Home > Embassy Information > Embassy News
CHENG Jingye: Arbitration on South China Sea Dispute Fatally Flawed

On July 14, 2016, The Australian published a signed article titled 'Arbitration on South China Sea Dispute Fatally Flawed' by Chinese Ambassador to Australia CHENG Jingye. The full text is as follows:

Arbitration on South China Sea Dispute Fatally Flawed

The arbitration award finally came out on 12 July on the South China Sea. As stated publicly, China neither accepts nor recognizes it. This position of China is fully justified.

To start with, the arbitration unilaterally initiated by The Philippines' Aquino government runs counter to the clear consensus between China and The Philippines.

As early as August 1995, the two countries agreed in a joint statement to settle their disputes in the South China Sea in a peaceful and friendly manner through consultation.

China and The Philippines subsequently reaffirmed this agreement through a number of bilateral instruments such as the March 23, 1999, joint statement of the China-Philippines Experts' Group meeting on confidence-building measures, the May 16, 2000, joint statement on the framework of bilateral co-operation in the 21st century, the September 3, 2004, joint press statement and the September 1, 2011, joint statement.

What's more, China and the 10 ASEAN member states--The Philippines included--signed in 2002 the Declaration on the Conduct of Parties in the South China Sea (DOC). Article 4 of this declaration clearly stipulates that territorial and jurisdictional disputes should be resolved through friendly consultations and negotiations by sovereign states directly concerned. The above bilateral instruments between China and The Philippines and relevant provisions in the DOC are mutually reinforcing and constitute a binding agreement by which China and The Philippines have chosen to settle the relevant disputes through negotiation.

By initiating arbitration, The Philippines goes back on the above consensus and contravenes its own serious commitment in the DOC. This is a violation of the principle of"Pacta Sunt Servanda"(agreements must be kept) in international law and an abuse of the UN Convention on the Law of the Sea (UNCLOS) dispute settlement procedures.

Second, the Arbitral Tribunal has no jurisdiction over the case. The essence of the subject matter of the arbitration is territorial issue and the issue of delimitation of some maritime areas in the South China Sea. Territorial issues are not subject to the UNCLOS.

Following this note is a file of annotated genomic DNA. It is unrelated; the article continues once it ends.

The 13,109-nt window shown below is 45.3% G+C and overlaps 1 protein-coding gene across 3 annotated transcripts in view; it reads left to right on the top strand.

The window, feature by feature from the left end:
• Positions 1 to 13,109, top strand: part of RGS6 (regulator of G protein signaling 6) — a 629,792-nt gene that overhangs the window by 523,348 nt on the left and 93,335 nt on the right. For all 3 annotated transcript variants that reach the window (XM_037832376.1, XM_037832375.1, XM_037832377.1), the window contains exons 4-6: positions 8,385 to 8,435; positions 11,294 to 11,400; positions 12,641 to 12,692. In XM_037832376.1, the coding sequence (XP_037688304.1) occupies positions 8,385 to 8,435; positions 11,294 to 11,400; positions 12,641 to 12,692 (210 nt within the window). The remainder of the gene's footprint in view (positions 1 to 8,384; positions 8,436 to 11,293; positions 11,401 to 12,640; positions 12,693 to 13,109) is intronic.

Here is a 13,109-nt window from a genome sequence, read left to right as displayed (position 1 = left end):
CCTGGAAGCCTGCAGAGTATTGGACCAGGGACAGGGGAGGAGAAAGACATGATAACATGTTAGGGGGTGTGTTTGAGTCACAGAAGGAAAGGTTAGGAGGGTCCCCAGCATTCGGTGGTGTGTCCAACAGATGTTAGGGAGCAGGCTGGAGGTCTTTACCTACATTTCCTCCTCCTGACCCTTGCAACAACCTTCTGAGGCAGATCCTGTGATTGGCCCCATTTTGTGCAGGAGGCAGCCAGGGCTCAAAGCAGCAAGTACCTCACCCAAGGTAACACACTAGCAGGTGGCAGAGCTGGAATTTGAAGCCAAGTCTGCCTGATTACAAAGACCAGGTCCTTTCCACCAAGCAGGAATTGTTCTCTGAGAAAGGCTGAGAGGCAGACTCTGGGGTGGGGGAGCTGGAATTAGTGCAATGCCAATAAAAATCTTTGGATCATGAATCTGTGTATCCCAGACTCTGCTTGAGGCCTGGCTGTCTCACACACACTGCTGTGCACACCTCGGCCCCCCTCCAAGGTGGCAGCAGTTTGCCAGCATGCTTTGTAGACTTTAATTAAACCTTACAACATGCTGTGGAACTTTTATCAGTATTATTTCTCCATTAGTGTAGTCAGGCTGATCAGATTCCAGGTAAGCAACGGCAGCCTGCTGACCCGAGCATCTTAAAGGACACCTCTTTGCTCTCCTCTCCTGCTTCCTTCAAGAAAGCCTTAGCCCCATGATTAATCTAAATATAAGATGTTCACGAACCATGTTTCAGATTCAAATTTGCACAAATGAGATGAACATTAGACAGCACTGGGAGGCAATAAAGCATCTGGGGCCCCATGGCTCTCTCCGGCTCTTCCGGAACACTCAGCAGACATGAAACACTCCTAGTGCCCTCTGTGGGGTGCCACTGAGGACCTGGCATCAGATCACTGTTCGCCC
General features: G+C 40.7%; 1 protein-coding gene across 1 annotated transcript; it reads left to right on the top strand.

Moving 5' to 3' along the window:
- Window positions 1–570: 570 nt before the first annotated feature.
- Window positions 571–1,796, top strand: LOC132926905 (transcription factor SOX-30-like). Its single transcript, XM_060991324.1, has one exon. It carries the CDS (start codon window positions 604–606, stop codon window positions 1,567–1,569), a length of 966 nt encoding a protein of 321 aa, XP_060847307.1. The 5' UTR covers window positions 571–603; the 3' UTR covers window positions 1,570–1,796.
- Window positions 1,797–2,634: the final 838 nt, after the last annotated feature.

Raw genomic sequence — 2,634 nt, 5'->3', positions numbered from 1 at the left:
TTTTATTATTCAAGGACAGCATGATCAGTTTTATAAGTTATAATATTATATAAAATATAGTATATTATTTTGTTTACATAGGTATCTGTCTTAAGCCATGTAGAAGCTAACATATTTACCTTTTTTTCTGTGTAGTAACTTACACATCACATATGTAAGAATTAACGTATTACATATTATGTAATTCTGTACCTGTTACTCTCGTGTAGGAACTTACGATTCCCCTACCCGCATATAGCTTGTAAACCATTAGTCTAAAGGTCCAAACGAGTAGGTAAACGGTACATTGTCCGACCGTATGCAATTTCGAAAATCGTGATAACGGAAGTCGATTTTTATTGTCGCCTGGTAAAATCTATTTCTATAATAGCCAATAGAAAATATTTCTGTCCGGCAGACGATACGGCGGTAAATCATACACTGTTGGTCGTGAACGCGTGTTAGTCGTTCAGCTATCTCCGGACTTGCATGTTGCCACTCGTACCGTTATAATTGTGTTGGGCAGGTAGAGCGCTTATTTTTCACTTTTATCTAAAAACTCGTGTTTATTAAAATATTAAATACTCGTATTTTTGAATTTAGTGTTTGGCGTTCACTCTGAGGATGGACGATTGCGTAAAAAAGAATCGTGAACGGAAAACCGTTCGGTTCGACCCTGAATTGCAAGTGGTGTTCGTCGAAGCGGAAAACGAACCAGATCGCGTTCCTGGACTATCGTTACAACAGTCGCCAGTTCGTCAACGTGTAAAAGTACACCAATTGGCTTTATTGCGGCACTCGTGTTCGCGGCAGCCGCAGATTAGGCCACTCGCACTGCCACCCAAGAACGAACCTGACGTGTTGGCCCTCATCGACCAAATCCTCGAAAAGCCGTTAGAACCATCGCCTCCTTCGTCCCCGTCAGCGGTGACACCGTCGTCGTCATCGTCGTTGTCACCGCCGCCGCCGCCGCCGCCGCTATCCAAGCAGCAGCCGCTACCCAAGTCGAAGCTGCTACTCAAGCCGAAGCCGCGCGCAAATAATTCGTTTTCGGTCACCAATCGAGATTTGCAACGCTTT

With regard to maritime delimitation issues, China made, pursuant to article 298 of UNCLOS, a declaration in 2006 excluding them from arbitration and other compulsory dispute settlement procedures.

Similar declarations have been made by some 30 countries, including Australia and all the permanent members of the UN Security Council with the exception only of the United States, which is yet to accede to UNCLOS.

It is abundantly clear that China and The Philippines have agreed to settle disputes through negotiation and consultation and that China has made a declaration pursuant to article 298 of UNCLOS excluding compulsory arbitration. Yet in disregard of these facts, the Arbitral Tribunal has chosen to admit and hear The Philippines' case.

Since the tribunal has all too obviously gone beyond its mandate, its decision is fatally flawed. The arbitration initiated by The Philippines is completely politically motivated. Its main purpose is to deny China's sovereignty and ensuing rights and interests in the South China Sea. The decision of the tribunal, being null and void, has no binding force.

China rejects the award to safeguard not only its own lawful rights and interests under international law, but also the integrity and authority of UNCLOS. China's response is absolutely reasonable and legitimate.

More and more international legal experts have expressed their concerns and doubts about the case, and over 60 countries have registered in public their understanding and support for the Chinese position.

China has solid historical and legal basis for its territorial sovereignty and maritime rights and interests in the South China Sea. The award will not in any way affect China's sovereignty over the islands and reefs and its maritime rights and interests in the South China Sea, nor will it shake China's resolve to defend its territorial sovereignty and maritime rights and interests.

While China will not accept any claim or action based on the award, it remains committed to resolving the relevant disputes through negotiation and consultation with the countries directly concerned, on the basis of respecting historical facts and in accordance with international law, with a view to maintaining peace and stability in the South China Sea.

Suggest to a friend: